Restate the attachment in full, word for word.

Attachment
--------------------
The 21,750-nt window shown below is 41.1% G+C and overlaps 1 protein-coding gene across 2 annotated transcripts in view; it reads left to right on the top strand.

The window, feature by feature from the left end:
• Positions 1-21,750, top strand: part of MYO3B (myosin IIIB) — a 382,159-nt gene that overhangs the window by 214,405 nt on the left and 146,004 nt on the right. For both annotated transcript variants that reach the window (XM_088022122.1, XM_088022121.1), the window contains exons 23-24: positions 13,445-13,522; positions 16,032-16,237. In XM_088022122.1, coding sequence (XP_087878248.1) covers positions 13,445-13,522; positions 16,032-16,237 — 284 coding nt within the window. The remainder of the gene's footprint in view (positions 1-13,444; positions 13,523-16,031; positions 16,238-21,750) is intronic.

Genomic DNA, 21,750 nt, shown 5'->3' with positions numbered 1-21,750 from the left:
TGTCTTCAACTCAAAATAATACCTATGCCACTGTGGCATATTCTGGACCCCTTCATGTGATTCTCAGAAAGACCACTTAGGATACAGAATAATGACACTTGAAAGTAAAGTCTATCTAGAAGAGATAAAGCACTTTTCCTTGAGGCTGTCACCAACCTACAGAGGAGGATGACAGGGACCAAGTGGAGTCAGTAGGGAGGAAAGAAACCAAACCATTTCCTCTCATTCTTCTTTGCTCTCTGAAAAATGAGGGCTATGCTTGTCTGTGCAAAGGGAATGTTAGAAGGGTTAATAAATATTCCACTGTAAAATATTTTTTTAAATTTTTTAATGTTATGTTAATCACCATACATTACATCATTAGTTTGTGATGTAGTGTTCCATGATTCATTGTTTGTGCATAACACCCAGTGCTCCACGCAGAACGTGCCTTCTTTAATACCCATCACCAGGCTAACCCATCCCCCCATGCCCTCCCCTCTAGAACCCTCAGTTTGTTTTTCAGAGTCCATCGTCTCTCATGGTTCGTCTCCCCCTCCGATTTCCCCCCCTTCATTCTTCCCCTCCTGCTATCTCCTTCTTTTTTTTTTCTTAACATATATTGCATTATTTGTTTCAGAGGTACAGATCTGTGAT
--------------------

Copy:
The 21,750-nt window shown below is 41.1% G+C and overlaps 1 protein-coding gene across 2 annotated transcripts in view; it reads left to right on the top strand.

The window, feature by feature from the left end:
• Positions 1-21,750, top strand: part of MYO3B (myosin IIIB) — a 382,159-nt gene that overhangs the window by 214,405 nt on the left and 146,004 nt on the right. For both annotated transcript variants that reach the window (XM_088022122.1, XM_088022121.1), the window contains exons 23-24: positions 13,445-13,522; positions 16,032-16,237. In XM_088022122.1, coding sequence (XP_087878248.1) covers positions 13,445-13,522; positions 16,032-16,237 — 284 coding nt within the window. The remainder of the gene's footprint in view (positions 1-13,444; positions 13,523-16,031; positions 16,238-21,750) is intronic.

Genomic DNA, 21,750 nt, shown 5'->3' with positions numbered 1-21,750 from the left:
TGTCTTCAACTCAAAATAATACCTATGCCACTGTGGCATATTCTGGACCCCTTCATGTGATTCTCAGAAAGACCACTTAGGATACAGAATAATGACACTTGAAAGTAAAGTCTATCTAGAAGAGATAAAGCACTTTTCCTTGAGGCTGTCACCAACCTACAGAGGAGGATGACAGGGACCAAGTGGAGTCAGTAGGGAGGAAAGAAACCAAACCATTTCCTCTCATTCTTCTTTGCTCTCTGAAAAATGAGGGCTATGCTTGTCTGTGCAAAGGGAATGTTAGAAGGGTTAATAAATATTCCACTGTAAAATATTTTTTTAAATTTTTTAATGTTATGTTAATCACCATACATTACATCATTAGTTTGTGATGTAGTGTTCCATGATTCATTGTTTGTGCATAACACCCAGTGCTCCACGCAGAACGTGCCTTCTTTAATACCCATCACCAGGCTAACCCATCCCCCCATGCCCTCCCCTCTAGAACCCTCAGTTTGTTTTTCAGAGTCCATCGTCTCTCATGGTTCGTCTCCCCCTCCGATTTCCCCCCCTTCATTCTTCCCCTCCTGCTATCTCCTTCTTTTTTTTTTCTTAACATATATTGCATTATTTGTTTCAGAGGTACAGATCTGTGAT